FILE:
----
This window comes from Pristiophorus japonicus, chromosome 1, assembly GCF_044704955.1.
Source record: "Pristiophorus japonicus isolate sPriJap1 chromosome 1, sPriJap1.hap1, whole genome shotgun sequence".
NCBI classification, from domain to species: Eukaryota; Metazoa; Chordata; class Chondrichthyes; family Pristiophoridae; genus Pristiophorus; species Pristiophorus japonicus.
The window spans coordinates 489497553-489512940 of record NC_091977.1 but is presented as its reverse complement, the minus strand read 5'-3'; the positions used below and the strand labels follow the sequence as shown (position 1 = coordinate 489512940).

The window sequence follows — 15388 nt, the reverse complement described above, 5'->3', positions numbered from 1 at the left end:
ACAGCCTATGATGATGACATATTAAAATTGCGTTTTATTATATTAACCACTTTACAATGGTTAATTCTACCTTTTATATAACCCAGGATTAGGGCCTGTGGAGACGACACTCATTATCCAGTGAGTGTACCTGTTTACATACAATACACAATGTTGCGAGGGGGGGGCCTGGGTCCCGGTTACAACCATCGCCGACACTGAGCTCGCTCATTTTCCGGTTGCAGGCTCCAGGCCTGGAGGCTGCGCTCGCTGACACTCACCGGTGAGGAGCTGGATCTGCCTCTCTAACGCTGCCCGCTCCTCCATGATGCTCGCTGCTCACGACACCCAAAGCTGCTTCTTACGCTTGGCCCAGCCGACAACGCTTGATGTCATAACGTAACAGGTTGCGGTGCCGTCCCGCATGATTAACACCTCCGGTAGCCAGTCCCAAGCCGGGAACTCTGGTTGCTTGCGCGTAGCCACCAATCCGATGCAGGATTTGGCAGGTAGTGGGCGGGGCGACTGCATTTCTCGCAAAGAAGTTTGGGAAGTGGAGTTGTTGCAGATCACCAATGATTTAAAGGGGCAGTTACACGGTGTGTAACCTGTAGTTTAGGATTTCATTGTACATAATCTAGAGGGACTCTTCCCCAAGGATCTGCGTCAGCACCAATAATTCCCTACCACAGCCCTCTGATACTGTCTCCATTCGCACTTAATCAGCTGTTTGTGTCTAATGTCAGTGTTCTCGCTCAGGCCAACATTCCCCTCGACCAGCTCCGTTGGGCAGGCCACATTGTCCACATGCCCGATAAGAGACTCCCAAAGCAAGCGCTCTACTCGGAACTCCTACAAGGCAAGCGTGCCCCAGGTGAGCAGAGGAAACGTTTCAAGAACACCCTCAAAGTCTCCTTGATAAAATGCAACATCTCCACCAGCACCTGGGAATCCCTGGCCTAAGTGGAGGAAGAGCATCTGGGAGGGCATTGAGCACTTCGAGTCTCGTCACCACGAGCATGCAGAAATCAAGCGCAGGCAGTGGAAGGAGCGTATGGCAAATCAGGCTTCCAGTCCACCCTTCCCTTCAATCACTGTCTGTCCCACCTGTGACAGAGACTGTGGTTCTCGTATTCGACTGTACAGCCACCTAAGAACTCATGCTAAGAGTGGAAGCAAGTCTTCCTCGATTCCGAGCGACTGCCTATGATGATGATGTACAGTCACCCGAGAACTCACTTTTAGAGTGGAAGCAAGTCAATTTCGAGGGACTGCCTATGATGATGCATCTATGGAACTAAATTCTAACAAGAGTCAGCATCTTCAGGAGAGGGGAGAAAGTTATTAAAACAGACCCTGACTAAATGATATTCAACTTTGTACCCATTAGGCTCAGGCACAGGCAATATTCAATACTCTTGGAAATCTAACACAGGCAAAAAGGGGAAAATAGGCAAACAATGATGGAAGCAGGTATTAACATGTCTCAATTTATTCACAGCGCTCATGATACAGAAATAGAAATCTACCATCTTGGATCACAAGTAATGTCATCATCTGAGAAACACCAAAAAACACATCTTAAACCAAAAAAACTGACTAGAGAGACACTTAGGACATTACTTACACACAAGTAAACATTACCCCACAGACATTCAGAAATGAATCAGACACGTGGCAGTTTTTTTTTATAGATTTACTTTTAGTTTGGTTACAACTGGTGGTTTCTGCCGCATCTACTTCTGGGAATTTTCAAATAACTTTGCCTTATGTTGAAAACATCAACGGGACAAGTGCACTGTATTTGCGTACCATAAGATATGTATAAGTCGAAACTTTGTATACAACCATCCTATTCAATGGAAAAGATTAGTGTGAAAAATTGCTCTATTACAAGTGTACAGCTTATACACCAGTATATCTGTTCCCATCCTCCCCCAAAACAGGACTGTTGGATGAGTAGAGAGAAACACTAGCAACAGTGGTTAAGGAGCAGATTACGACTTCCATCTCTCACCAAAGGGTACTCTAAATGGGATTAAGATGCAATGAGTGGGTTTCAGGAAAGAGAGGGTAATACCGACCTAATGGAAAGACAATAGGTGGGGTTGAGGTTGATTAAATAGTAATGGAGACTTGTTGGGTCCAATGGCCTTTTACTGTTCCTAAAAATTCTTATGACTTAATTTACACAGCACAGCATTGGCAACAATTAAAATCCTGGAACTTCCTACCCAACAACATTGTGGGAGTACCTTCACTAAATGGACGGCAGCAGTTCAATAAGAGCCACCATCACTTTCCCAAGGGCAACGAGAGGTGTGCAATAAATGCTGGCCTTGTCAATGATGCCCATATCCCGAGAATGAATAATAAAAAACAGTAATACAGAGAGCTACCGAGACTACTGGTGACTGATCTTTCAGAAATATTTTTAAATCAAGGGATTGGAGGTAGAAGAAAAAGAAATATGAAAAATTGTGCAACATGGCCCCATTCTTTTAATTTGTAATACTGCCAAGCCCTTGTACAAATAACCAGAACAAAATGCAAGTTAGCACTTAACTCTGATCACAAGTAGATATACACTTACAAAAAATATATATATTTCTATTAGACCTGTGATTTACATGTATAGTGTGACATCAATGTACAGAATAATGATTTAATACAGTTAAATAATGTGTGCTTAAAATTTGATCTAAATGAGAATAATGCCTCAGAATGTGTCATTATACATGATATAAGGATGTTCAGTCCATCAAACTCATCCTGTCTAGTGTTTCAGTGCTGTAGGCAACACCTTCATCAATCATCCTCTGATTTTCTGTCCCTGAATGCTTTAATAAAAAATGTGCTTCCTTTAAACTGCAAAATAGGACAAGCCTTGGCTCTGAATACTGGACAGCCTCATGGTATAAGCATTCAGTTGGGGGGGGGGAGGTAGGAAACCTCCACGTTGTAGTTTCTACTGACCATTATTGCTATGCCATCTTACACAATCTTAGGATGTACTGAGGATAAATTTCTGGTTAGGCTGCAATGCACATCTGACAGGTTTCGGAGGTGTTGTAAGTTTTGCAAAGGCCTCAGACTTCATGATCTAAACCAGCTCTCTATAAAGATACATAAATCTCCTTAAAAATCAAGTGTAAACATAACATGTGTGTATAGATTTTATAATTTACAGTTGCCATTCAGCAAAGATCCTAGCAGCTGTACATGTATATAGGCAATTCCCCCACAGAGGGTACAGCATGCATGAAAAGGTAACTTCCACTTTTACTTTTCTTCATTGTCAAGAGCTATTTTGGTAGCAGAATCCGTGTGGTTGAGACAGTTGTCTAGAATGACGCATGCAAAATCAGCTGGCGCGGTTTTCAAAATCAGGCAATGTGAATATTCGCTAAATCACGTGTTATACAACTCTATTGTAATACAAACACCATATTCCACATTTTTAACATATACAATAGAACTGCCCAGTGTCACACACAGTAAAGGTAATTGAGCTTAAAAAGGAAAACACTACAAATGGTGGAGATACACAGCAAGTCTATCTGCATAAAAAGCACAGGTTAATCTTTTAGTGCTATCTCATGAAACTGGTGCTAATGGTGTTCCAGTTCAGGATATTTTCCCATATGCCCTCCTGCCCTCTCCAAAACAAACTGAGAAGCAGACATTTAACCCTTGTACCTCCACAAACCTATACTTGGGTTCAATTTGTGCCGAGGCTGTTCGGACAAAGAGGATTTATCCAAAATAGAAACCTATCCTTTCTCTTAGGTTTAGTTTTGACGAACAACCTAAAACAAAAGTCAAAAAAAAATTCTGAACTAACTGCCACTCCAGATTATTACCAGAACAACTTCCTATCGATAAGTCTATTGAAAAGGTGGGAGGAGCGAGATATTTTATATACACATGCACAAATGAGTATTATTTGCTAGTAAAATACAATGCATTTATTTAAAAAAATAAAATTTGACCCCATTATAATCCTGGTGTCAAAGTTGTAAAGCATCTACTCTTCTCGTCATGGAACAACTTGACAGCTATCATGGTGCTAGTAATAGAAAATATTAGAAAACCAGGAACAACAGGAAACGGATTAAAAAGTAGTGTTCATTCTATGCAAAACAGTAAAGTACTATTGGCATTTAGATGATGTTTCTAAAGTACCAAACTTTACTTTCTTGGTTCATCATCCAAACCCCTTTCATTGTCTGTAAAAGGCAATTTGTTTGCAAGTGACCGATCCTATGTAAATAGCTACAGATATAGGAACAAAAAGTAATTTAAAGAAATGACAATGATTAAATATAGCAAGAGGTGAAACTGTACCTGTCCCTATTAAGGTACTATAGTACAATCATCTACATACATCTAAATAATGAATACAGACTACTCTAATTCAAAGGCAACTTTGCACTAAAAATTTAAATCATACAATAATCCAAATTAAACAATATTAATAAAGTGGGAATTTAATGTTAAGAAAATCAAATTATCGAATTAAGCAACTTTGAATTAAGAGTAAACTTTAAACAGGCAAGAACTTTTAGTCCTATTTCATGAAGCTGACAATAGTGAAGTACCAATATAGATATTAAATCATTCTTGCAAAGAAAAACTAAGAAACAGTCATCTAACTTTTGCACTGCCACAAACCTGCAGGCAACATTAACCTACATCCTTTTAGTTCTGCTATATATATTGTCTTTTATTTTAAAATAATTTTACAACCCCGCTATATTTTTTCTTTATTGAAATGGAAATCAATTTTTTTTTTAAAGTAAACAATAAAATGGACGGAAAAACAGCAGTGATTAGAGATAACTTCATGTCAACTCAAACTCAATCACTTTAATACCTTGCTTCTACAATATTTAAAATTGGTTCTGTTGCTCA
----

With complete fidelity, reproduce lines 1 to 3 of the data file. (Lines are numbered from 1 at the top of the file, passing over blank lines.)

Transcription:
This window comes from Pristiophorus japonicus, chromosome 1, assembly GCF_044704955.1.
Source record: "Pristiophorus japonicus isolate sPriJap1 chromosome 1, sPriJap1.hap1, whole genome shotgun sequence".
NCBI classification, from domain to species: Eukaryota; Metazoa; Chordata; class Chondrichthyes; family Pristiophoridae; genus Pristiophorus; species Pristiophorus japonicus.